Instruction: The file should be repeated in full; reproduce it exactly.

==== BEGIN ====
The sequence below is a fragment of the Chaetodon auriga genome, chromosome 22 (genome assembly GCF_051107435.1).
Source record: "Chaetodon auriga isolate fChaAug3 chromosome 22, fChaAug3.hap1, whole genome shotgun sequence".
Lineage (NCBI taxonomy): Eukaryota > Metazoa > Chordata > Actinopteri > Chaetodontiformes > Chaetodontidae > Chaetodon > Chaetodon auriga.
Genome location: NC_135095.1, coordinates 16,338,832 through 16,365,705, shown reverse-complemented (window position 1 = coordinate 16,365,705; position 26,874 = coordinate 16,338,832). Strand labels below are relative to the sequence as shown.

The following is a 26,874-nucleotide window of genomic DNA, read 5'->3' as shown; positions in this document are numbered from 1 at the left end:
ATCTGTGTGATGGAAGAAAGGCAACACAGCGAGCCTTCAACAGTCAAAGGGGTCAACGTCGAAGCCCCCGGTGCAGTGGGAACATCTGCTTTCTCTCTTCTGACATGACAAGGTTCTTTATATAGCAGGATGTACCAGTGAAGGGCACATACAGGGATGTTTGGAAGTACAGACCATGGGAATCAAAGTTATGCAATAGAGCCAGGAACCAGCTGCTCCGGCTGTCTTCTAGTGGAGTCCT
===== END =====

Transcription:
The sequence below is a fragment of the Chaetodon auriga genome, chromosome 22 (genome assembly GCF_051107435.1).
Source record: "Chaetodon auriga isolate fChaAug3 chromosome 22, fChaAug3.hap1, whole genome shotgun sequence".
Lineage (NCBI taxonomy): Eukaryota > Metazoa > Chordata > Actinopteri > Chaetodontiformes > Chaetodontidae > Chaetodon > Chaetodon auriga.
Genome location: NC_135095.1, coordinates 16,338,832 through 16,365,705, shown reverse-complemented (window position 1 = coordinate 16,365,705; position 26,874 = coordinate 16,338,832). Strand labels below are relative to the sequence as shown.

The following is a 26,874-nucleotide window of genomic DNA, read 5'->3' as shown; positions in this document are numbered from 1 at the left end:
ATCTGTGTGATGGAAGAAAGGCAACACAGCGAGCCTTCAACAGTCAAAGGGGTCAACGTCGAAGCCCCCGGTGCAGTGGGAACATCTGCTTTCTCTCTTCTGACATGACAAGGTTCTTTATATAGCAGGATGTACCAGTGAAGGGCACATACAGGGATGTTTGGAAGTACAGACCATGGGAATCAAAGTTATGCAATAGAGCCAGGAACCAGCTGCTCCGGCTGTCTTCTAGTGGAGTCCT